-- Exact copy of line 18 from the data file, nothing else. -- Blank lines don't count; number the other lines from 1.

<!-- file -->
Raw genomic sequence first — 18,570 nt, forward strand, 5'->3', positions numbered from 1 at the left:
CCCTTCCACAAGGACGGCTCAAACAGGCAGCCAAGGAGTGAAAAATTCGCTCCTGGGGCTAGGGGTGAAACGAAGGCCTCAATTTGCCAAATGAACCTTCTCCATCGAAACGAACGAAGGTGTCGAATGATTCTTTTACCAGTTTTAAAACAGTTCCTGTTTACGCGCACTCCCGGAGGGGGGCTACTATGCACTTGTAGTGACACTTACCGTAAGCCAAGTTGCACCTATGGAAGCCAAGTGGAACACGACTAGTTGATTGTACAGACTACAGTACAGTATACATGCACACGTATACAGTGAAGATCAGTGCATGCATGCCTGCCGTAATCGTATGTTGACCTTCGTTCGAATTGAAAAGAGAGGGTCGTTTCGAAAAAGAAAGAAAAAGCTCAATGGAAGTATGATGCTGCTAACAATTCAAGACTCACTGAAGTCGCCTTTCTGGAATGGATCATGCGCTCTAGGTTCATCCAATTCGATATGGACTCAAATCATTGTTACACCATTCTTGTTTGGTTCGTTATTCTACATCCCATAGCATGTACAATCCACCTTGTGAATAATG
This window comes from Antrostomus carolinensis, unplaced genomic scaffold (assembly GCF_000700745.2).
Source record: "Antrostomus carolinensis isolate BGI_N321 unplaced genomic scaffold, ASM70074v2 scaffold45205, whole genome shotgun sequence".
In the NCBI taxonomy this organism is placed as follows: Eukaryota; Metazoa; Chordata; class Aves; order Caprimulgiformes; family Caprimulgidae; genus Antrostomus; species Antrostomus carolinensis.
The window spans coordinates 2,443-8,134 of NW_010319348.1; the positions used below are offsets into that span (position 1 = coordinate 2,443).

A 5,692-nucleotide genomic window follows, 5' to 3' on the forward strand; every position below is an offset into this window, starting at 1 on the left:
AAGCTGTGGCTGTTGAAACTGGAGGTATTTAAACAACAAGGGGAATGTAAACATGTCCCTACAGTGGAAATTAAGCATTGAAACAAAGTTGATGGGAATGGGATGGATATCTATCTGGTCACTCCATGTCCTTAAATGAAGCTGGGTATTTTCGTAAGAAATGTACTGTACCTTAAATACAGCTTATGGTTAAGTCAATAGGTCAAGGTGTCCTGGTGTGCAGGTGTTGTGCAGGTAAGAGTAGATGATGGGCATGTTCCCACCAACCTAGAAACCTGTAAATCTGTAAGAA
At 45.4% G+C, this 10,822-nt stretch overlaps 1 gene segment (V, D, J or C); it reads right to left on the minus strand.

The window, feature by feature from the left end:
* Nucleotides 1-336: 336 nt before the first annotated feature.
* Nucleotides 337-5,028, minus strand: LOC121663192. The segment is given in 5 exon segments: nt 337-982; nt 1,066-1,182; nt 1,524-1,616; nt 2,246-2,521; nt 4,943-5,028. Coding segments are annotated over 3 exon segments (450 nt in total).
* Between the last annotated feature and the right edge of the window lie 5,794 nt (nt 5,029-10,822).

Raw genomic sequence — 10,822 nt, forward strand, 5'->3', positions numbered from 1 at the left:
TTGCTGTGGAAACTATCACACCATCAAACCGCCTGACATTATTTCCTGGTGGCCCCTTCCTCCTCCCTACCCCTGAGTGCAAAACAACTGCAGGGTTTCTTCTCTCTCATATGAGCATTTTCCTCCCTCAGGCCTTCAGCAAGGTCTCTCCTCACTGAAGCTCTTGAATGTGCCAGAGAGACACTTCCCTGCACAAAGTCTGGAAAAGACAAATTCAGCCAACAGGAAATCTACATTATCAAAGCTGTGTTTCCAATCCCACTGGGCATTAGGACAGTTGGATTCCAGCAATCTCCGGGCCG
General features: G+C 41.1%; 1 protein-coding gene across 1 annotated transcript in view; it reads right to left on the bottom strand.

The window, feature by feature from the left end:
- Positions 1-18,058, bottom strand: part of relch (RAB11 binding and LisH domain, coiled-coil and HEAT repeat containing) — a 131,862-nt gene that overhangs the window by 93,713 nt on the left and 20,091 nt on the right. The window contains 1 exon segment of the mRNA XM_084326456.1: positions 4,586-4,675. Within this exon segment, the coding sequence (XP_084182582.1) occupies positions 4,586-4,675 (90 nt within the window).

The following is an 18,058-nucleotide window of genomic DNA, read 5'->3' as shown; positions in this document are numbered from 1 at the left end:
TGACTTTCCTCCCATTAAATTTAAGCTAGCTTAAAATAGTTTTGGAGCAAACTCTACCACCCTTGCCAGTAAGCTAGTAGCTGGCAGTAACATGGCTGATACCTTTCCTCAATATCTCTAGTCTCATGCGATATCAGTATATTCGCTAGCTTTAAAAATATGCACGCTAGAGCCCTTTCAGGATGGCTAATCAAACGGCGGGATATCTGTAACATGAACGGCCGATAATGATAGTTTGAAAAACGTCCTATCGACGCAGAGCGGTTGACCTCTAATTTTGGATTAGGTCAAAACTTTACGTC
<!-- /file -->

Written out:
- Positions 1-18,058, bottom strand: part of relch (RAB11 binding and LisH domain, coiled-coil and HEAT repeat containing) — a 131,862-nt gene that overhangs the window by 93,713 nt on the left and 20,091 nt on the right. The window contains 1 exon segment of the mRNA XM_084326456.1: positions 4,586-4,675. Within this exon segment, the coding sequence (XP_084182582.1) occupies positions 4,586-4,675 (90 nt within the window).